"If I could structure the "ideal" liberal education for undergraduates at our colleges and universities, I'd divide all studies into four broad areas of general focus, and require all students to apportion their coursework equally among each of the four (e.g., 30 semester units in each group):
"Creative Philosophy (Arts, Literature, Music, Theater, Film, etc.)
Practical Philosophy (Ethics, Politics, Sociology, History, Economics, etc.)
Speculative Philosophy (Metaphysics, Psychology, Epistemology, Literary Theory, etc.)
Natural Philosophy (Chemistry, Physics, Biology, Mathematics)
"In addition, the trivuum of grammar, rhetoric, and logic would be mandatory, first courses. They are indispensable to a liberal education (and to a good life)."
This idea of subsuming most worthwhile subjects under the rubric of philosophy ignores--it seems to me--the wariness that many now feel with regard to philosophy as it is commonly pursued in English-speaking universities.
To be sure, virtually every academic field evokes dislike, even hatred from some quarter or other. Rudolf Wittkower, my boss during my brief time teaching at Columbia Universiity, once vouchsafed to me the following: "As to sociologists, they should all be killed!" This savage recommendation occurred, mind you, at Columbia University, the homebase of the brilliant sociologist Robert Merton. Every word he wrote is golden, to be read and read, and pondered.
So I am not concerned with the common-variety form of academic backbiting, but with the hostility that phlosophy generates sui generis. The first reason for this dislike stems from the pride that those equipped with philosophical training often affect. Sometimes they seem to think that they are inherently smarter than anyone else; at other times they seem to believe that it is the study of philosophy that has made them such. Perhaps it is both. To this, I suppose, the vulgar response is "If you're so smart, why aren't you rich?" From what I can gather Gayspecies is fairly well off, but I doubt that he got that way from studying philosophy. There are too many philosophical cabdrivers driving around.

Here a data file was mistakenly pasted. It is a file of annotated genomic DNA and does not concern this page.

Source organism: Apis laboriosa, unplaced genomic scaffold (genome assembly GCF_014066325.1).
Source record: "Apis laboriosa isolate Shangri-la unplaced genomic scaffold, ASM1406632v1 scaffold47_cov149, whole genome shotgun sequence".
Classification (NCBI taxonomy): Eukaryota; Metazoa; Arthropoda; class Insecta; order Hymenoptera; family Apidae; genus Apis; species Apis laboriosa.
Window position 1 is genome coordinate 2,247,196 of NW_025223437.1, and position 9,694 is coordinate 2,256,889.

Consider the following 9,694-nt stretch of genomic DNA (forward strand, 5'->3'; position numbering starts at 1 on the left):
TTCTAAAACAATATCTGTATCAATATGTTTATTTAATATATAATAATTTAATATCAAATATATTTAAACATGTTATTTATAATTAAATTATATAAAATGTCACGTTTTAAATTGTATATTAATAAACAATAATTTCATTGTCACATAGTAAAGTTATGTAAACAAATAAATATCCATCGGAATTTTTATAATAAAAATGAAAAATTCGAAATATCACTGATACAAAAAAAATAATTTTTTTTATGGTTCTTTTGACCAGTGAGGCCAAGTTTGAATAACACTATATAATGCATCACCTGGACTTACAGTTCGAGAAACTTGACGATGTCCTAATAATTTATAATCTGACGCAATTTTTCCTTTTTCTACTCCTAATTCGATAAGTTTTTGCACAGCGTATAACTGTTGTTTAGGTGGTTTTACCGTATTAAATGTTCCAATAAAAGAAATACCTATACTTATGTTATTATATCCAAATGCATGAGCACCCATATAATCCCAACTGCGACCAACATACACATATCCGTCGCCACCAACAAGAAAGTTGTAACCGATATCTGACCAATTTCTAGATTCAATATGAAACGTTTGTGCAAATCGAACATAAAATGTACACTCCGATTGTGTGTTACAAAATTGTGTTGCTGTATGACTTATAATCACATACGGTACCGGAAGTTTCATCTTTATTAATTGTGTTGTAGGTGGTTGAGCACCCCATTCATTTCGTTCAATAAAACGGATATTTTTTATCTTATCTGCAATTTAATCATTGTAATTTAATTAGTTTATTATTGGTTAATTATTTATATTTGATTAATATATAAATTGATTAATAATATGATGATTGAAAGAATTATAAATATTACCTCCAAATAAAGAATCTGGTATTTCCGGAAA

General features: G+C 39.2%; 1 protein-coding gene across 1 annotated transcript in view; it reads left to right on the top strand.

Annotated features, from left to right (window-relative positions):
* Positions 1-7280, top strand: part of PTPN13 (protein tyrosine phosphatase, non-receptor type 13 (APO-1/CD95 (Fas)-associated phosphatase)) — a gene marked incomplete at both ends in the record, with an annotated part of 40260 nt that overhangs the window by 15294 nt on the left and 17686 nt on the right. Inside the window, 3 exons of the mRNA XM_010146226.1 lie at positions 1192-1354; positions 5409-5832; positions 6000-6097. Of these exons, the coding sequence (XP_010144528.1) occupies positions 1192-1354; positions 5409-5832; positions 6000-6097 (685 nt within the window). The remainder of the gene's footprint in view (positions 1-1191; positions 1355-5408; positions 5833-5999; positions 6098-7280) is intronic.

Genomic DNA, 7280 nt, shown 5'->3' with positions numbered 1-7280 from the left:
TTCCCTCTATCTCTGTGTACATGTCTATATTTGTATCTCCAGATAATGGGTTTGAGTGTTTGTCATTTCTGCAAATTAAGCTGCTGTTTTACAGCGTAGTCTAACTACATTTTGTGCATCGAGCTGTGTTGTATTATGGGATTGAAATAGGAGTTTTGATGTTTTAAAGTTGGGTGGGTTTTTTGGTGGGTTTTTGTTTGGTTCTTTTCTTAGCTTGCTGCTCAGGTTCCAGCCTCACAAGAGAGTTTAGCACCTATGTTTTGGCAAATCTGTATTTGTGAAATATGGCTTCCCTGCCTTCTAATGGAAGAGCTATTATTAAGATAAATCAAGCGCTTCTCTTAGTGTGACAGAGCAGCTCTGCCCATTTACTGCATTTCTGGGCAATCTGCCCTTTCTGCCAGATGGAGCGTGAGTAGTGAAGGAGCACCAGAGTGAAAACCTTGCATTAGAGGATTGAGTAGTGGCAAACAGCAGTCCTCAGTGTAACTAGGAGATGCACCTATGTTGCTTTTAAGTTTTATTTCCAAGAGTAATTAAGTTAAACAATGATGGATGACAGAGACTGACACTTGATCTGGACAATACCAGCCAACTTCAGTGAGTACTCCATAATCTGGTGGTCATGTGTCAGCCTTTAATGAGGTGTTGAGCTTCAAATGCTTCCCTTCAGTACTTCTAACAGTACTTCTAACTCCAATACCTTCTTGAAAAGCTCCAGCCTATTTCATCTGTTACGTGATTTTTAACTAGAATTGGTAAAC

A more serious problem arises from the definition of philosophy itself. One view is that philosopby addresses, with great acumen and insight, a limited number of topics that are intrinsic to itself. Over the centuries, philosophy has seen the emigration of a number of fields formerly within its purview, starting with the natural sciences in the 17th century and culminating (possibly) with the emancipation of psychology a little over a hundred years ago. In my day, a half century ago, philosophy seemed to have reached a limit in this shedding process, for (within the limiis of the proto-analytic trend then hegemonic) it rejected not only the fields mentioned, but saw fit to cast into the outer darkness metaphysics, ethics, and aesthetics. These fields were redesignated "poetry," possibly charming, but affording no access to truth.
At the same time, there survived the older notion that philosophy is the Queen of the Sciences. As such, it is entitled to intervene at any point in any field in order to dispell confusions and set the practitioners of the right path. Well, in my own realm of art history I have seen nothing but mischiief in the effort of professional philsophers to intervene and set us on the right path. Colleagues in other disciplines have told me the same.
The universalizing concept of philosophy seems to me quite simply a product of arrogance.
Thus there are two forms of arrogance. First, is the notion, cited above, that individuals with philosophical training are per se smarter than everyone else. Secondly, there is the idea that philosophy and its practitioners constitute a kind of Herrenvolk, with a sublime mission to govern and regulate everyone else. In practice their efforts in the latter realm are regularly ignored and rebuffed, but hope springs eternal, as seen in the above-cited utopian proposal to herd most areas of study into the great corral of academic philosophy.
Ne sutor ultra crepidam. Let us all look to the health of our own discipline before we seek to offer therepy to another.
By the way, the Ph.D. degree (I have one) is a mere conventional title. It carries no further implications than does, say, the term "bachelor" underlying the B.A. degree; there is no understanding that the married--or for that matter women--are not
eligible to obtain it. Similarly, few would accept that possessors of the M.A. degree are entitlted, ipso facto, to be our masters.